Byrdseyevue: books, opinion, media, perspective

December 12, 2007

Boys Will Be Boys

One night, early morning actually, around 4:00 am, Max’s Kansas City, 1975 or thereabouts, waiting for Johnny Thunders and the Heartbreakers- Thunders, late of the New York Dolls, keeping us waiting till we were so far past drunk it was pathetic. Thirty plus years later, all I remember is either Johnny Thunders or the band that opened for them singing, screaming and jumping to a 2 chord song called “boys will be boys”. That memory is the inspiration for the title of this post and has absolutely nothing to do with its content.

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If you attend Wharton you learn about business and you take this knowledge and perspective with you into your professional life. Which means, for example, if you run a company, you work until you reach whatever goal you have in mind or until you go under. If you’re a lawyer, you think and act like a lawyer. Same with a doctor or carpenter, or, I imagine, dog breeder, conjurer, or second story man. Be a fly on the wall in a room full of any profession and you’ll cringe at the matter of fact words you hear and the largely unexamined worldview behind them. Yet, for some reason many of us expect something different from the military.

The fact is West Point, Annapolis, VMI, any of the military institutes, provide professional training in warcraft. Military tacticians and historians break down and study battles like football coaches watch game film. Bottom line: The military is a professional career like any other. Crazy but true. A Lieutenant with a platoon (45 men) aspires to be a Captain with a company (200 men,)who wants to be a Lieutenant Colonel with a battalion, (800 men). Ands he wants to be a full Colonel with a Regiment. (4500 men with a medical, artillery, tanks and other fun stuff) That full Colonel hopes someday to get a General’s star and aid a Major General in leading a Division (15,000 men). The Major General can’t wait to be a Lieutenant General in charge of a Corps (30,000 men), and that guy has his eye on a 4th star, a full general so he can lead an army 0f 100,000 men. (all numbers are approximate, men refer to men and women.)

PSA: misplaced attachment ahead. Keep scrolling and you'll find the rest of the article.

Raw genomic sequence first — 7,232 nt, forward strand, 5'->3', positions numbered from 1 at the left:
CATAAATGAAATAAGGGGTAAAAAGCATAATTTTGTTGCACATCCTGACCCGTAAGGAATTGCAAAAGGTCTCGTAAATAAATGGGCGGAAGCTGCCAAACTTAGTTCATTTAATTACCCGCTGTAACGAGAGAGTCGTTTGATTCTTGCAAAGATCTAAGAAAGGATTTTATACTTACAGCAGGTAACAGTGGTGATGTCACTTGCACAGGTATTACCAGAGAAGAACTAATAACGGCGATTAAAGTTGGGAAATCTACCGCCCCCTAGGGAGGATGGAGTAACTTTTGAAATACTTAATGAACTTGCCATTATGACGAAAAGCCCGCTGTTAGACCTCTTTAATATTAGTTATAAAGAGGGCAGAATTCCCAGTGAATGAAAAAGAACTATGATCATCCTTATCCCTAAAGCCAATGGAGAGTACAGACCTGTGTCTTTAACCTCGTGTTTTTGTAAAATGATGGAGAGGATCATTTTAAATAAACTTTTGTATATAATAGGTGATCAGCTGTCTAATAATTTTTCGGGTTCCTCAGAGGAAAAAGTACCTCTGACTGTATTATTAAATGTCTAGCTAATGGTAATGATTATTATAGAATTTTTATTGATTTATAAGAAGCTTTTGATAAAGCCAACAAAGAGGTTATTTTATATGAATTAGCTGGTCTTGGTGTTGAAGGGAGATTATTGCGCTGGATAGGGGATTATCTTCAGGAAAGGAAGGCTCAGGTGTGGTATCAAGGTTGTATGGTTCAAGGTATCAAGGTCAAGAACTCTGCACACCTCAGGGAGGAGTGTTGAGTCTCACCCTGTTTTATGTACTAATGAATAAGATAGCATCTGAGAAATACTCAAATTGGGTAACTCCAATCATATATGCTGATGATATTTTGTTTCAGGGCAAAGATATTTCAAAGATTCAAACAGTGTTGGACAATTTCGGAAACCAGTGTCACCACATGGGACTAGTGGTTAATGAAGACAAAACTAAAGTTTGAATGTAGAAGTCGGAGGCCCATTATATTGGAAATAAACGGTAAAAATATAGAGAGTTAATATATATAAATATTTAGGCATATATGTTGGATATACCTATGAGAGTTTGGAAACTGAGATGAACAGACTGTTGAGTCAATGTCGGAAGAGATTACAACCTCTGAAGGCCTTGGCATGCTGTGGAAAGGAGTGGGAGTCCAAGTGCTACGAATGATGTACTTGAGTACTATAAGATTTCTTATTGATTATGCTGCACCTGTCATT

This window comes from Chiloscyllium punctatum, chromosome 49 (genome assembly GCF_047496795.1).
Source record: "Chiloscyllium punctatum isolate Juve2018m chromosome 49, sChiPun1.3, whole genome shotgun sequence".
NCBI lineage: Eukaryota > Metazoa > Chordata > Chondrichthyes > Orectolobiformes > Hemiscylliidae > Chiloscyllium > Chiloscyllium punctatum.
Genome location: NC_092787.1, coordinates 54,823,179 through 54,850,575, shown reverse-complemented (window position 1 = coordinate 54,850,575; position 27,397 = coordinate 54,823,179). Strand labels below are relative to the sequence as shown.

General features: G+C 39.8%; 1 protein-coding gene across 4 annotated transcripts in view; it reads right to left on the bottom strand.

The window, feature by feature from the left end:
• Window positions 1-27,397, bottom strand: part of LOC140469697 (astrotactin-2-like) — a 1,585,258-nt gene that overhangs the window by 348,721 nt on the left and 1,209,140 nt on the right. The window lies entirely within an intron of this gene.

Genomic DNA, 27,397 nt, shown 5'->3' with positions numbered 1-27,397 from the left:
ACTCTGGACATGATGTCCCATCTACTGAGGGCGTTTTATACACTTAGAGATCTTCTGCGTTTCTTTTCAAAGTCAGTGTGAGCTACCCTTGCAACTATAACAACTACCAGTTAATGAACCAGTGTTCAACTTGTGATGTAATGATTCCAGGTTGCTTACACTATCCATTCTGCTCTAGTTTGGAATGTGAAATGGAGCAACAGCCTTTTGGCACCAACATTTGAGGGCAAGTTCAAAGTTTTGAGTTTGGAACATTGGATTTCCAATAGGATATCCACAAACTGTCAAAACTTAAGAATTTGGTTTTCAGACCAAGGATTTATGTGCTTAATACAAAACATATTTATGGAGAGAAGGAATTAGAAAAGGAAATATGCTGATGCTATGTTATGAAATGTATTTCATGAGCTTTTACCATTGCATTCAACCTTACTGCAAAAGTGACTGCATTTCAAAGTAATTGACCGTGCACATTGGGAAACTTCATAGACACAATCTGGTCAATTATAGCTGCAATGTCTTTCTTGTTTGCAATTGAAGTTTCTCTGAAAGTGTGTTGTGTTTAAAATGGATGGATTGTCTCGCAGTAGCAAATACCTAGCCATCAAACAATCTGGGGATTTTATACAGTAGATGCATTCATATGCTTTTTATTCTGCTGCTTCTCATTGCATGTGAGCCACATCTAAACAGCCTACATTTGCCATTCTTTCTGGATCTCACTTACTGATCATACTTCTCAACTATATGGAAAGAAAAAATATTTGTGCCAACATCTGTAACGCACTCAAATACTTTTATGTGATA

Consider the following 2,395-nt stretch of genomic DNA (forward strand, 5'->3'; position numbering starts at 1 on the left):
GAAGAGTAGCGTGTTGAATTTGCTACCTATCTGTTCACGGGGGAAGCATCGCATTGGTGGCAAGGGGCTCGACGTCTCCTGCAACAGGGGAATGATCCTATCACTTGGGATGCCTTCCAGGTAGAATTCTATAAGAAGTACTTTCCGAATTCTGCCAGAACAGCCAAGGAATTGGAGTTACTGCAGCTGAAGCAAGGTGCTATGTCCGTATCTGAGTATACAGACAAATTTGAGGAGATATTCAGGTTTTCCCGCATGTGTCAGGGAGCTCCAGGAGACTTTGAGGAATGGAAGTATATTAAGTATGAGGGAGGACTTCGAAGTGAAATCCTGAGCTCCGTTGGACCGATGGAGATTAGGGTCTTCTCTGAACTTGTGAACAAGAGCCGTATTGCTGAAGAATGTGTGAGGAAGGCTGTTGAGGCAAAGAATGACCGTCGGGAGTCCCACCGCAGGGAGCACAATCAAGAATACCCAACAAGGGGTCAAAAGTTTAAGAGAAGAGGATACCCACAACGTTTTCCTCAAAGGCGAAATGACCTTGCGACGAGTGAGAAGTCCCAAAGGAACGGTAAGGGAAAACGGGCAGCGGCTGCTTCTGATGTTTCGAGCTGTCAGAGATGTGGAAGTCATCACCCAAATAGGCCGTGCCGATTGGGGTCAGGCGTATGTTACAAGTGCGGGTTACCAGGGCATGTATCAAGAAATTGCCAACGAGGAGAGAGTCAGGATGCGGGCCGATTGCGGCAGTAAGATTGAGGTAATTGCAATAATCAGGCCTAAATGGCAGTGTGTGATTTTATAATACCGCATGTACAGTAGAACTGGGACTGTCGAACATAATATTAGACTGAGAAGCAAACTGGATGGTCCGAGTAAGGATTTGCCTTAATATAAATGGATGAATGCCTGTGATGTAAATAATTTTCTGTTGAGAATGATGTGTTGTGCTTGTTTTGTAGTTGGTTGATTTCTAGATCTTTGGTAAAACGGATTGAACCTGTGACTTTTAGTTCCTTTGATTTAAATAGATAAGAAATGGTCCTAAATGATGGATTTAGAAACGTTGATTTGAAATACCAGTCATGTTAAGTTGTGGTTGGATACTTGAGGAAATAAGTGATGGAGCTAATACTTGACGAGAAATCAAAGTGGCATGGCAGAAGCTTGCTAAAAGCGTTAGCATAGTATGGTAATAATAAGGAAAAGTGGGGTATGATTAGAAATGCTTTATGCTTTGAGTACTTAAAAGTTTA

Of course, in order to advance up the corporate ladder these men need the occasional war. With all this in mind why on earth would any of us expect a soldier to do anything but believe he can win, gain the objective, phrase it however you want. What’s he gonna say, I don’t think I can do it. It’s too difficult. All the military guys need, if you were to ask them, is more men, materiel and money. Look at Ford. When it turned out that Quality Wasn’t Job One, did the carmaker dissolve? No, it laid off thousand and thousands of men for the greater good of the company and its mission. See the parallel?

Korea was a fiasco in which utterly ridiculous decisions were made, but that didn’t stop the military from jumping headfirst into Vietnam which was even a more difficult situation, and then Iraq. But remember the Beta Max, or Cop Rock, the Apple GL II, or the Newton? Remember junk bonds in the 1980’s, and the current sub-prime real estate mess where CDA’s- collaterized debt obligations were supposed to be the first truly risk free investment vehicle? Sometimes plans work and sometimes they don’t. These things happen . People should know better and on some level some of them do. But at the end of the day, boys will be boys.